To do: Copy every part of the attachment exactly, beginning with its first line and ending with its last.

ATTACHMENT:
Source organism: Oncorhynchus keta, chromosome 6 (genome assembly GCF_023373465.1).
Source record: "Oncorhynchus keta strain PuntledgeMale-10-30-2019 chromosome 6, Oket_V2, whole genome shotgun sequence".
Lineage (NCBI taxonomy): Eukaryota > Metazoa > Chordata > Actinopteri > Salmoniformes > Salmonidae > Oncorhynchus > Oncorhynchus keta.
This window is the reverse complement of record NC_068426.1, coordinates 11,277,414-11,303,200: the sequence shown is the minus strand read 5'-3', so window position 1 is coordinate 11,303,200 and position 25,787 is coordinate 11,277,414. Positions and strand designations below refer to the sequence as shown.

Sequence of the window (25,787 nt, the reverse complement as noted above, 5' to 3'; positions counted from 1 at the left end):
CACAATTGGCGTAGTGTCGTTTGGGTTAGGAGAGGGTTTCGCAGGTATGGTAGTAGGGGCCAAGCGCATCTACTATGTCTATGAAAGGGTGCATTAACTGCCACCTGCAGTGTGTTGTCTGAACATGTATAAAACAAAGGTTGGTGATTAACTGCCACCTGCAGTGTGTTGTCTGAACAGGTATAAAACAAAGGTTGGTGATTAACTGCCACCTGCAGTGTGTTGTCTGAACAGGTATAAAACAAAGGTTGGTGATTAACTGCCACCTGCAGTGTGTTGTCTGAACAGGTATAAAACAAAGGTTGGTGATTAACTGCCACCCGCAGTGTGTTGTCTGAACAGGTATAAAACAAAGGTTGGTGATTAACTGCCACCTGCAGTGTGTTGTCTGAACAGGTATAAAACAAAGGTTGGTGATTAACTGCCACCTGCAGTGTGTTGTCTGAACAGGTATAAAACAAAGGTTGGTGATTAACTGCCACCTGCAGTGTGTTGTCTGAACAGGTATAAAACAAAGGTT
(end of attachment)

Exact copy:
Source organism: Oncorhynchus keta, chromosome 6 (genome assembly GCF_023373465.1).
Source record: "Oncorhynchus keta strain PuntledgeMale-10-30-2019 chromosome 6, Oket_V2, whole genome shotgun sequence".
Lineage (NCBI taxonomy): Eukaryota > Metazoa > Chordata > Actinopteri > Salmoniformes > Salmonidae > Oncorhynchus > Oncorhynchus keta.
This window is the reverse complement of record NC_068426.1, coordinates 11,277,414-11,303,200: the sequence shown is the minus strand read 5'-3', so window position 1 is coordinate 11,303,200 and position 25,787 is coordinate 11,277,414. Positions and strand designations below refer to the sequence as shown.

Sequence of the window (25,787 nt, the reverse complement as noted above, 5' to 3'; positions counted from 1 at the left end):
CACAATTGGCGTAGTGTCGTTTGGGTTAGGAGAGGGTTTCGCAGGTATGGTAGTAGGGGCCAAGCGCATCTACTATGTCTATGAAAGGGTGCATTAACTGCCACCTGCAGTGTGTTGTCTGAACATGTATAAAACAAAGGTTGGTGATTAACTGCCACCTGCAGTGTGTTGTCTGAACAGGTATAAAACAAAGGTTGGTGATTAACTGCCACCTGCAGTGTGTTGTCTGAACAGGTATAAAACAAAGGTTGGTGATTAACTGCCACCTGCAGTGTGTTGTCTGAACAGGTATAAAACAAAGGTTGGTGATTAACTGCCACCCGCAGTGTGTTGTCTGAACAGGTATAAAACAAAGGTTGGTGATTAACTGCCACCTGCAGTGTGTTGTCTGAACAGGTATAAAACAAAGGTTGGTGATTAACTGCCACCTGCAGTGTGTTGTCTGAACAGGTATAAAACAAAGGTTGGTGATTAACTGCCACCTGCAGTGTGTTGTCTGAACAGGTATAAAACAAAGGTT